Andrea Campanale shares details of The Transforming Shame Network’s February symposium where attendees will be invited to further explore the effect shame has on their relationship with God, themselves and others.
“Dismantling Shame and Empowering Reconciliation” is the focus of the Transforming Shame Network’s third online symposium. On Thursday 9th February 2023 from 9.30am-12.30pm, there will be a mix of speakers, break out discussions and creative interludes. Each will offer different perspectives on the effect shame has on our relationship with God, self and others.
The barrier that shame causes to reconciliation across all areas of our lives is an under-researched but vital aspect of individual and community transformation in and outside the Church. Key contributors will be Laura Wheatley Downs, currently vicar of St. John the Baptist church, Crowthorne, and Anglican priest, Lucie Lunn, who has spent most of her adult life in Cumbria and now lives with her family on the Furness Peninsula.
The barrier that shame causes to reconciliation across all areas of our lives is an under-researched but vital aspect of individual and community transformation.
Lucie’s talk is called “The Dis-regulating Other: identifying and reframing our personal stumbling blocks to reconciliation.” Called to ordained ministry more than ten years ago, Lucie took part in the first Journey of Hope Pilgrimage in 2019 with Reconcilers Together, an experience which brought into sharp focus her own story of “reconciliation with self”.
Referring to a quote from Lee Anderson MP during a speech in the House of Commons in May 2022, she said: “There is not this massive use for food banks in this country. We have generation after generation who cannot cook properly — they cannot cook a meal from scratch — and they cannot budget. Shaming language has become so prevalent in society that we often fail to notice its use. It is language that generalises and depersonalises, its effect being to throw blame back on to victims and the vulnerable. When we listen for it, we can hear it in politics, in commerce and in employment. Many thousands of workers are currently engaged in strike action. There is a fight for who controls the language that will cause society to support or condemn.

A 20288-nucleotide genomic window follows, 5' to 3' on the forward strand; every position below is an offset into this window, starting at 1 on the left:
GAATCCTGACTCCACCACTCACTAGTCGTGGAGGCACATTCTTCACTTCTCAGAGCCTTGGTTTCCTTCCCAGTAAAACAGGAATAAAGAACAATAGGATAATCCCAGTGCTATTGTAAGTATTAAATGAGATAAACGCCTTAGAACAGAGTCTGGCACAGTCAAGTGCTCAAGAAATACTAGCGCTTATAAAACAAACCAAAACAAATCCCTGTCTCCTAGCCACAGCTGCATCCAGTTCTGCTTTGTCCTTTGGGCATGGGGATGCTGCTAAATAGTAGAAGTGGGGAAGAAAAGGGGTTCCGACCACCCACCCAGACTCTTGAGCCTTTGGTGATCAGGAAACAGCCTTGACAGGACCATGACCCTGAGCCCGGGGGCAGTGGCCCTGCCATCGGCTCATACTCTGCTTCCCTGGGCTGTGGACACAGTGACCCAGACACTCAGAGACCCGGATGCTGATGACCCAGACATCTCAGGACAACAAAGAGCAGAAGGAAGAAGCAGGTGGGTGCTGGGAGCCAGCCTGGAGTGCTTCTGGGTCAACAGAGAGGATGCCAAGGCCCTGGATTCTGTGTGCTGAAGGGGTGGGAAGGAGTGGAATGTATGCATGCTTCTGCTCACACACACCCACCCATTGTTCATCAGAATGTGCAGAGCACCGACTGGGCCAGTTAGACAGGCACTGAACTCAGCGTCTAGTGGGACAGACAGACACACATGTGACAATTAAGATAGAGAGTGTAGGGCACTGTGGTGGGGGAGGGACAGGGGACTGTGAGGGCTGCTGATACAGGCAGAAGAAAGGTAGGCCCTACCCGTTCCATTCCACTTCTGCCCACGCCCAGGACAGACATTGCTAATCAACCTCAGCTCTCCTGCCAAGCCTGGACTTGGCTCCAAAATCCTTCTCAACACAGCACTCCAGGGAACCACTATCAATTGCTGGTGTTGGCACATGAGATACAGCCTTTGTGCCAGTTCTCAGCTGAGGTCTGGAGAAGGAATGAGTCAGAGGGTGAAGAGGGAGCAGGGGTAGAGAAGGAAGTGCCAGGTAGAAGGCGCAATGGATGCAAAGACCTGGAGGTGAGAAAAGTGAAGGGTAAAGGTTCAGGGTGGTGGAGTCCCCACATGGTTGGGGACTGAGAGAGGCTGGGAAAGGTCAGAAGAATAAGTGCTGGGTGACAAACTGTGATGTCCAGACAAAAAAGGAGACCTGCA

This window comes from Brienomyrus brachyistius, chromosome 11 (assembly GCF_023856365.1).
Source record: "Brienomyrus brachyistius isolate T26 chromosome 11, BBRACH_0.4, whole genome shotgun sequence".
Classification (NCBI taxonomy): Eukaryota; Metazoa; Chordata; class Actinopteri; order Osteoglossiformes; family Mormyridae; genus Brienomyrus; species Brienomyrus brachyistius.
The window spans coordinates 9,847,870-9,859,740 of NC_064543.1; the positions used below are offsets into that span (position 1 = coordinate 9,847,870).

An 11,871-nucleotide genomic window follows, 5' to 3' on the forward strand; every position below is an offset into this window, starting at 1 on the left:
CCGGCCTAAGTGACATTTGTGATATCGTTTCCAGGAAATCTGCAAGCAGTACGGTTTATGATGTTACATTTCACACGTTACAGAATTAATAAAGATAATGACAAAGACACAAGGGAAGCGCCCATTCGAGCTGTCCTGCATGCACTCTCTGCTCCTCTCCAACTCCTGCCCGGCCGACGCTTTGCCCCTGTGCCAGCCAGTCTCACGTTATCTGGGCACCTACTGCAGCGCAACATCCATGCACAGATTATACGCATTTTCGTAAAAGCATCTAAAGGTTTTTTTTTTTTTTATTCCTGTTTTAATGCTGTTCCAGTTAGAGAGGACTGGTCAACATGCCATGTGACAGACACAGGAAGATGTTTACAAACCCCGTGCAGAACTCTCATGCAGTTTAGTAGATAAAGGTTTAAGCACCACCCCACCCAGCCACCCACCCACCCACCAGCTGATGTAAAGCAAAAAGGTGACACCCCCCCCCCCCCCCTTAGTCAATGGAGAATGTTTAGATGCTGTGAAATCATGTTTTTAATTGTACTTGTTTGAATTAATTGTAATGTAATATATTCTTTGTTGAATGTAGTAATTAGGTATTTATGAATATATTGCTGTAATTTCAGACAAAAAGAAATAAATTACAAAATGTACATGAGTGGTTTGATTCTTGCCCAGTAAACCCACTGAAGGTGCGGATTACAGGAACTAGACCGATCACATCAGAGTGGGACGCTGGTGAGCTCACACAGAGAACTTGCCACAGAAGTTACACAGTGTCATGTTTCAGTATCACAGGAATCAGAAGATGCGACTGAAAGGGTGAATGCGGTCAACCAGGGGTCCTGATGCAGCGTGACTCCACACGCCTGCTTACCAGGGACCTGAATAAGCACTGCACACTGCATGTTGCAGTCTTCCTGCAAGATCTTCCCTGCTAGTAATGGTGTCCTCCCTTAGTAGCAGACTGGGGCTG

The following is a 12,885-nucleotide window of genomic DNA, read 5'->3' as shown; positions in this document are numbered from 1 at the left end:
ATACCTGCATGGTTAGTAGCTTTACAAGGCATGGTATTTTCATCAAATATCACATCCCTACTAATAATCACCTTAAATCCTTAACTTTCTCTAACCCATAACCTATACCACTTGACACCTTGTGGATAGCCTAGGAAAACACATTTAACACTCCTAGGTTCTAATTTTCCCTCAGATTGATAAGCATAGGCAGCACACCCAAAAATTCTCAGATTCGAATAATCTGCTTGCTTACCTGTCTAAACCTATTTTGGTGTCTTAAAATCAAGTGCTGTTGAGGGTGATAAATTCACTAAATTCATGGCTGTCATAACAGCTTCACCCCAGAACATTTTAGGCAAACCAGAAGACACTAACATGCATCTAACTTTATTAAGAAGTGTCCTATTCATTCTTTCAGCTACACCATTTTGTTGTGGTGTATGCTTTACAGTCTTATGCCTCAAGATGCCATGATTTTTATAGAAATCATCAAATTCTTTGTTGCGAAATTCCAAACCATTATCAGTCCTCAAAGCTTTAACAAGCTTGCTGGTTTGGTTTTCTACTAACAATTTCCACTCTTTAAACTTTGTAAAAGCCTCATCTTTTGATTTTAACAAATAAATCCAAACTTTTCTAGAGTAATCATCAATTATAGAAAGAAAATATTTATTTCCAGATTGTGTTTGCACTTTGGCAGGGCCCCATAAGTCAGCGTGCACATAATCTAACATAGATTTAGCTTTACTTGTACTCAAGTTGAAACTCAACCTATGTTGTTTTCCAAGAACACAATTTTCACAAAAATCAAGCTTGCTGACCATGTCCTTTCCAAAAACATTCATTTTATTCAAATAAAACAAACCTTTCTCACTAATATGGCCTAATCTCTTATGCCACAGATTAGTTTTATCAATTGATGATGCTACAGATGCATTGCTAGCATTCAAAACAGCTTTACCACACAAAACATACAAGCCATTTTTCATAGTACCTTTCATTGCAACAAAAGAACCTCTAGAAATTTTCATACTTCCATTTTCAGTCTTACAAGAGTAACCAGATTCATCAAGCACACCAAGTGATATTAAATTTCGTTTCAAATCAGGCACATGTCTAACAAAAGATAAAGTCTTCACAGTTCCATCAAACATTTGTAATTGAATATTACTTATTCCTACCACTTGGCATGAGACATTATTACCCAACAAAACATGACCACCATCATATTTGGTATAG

Shaming language has become so prevalent in society that we often fail to notice its use.
“Every generalisation, such as that used by the MP, shames groups or sections of our society. Yet these collectives are made up of individuals. Shame affects a person spiritually, emotionally and physically. Where individuals are shamed for their circumstances or identity it can lead to stress, withdrawal and ill health. It can act as a block to personal growth and healthy relationships.
“Exploring and recognising shaming language, whether addressed to a group or individual, can help us reevaluate our experiences, find strategies to respond differently, and reframe our conversation and communication to facilitate reconciliation in ourselves and our relationships. Listening to and understanding how we talk to each other is a first step on the journey of reconciliation and healing.”
Laura will concentrate on the biblical story of Tamar, identifying resources for reconciliation in faith based settings. Laura is in the second year of her PhD looking at the relationship between trauma, shame, and reconciliation, thinking particularly about interpersonal abuse.
The Transforming Shame Network has organised two successful symposiums previously. Tickets cost £15, or £10 for the unwaged, and can be purchased here.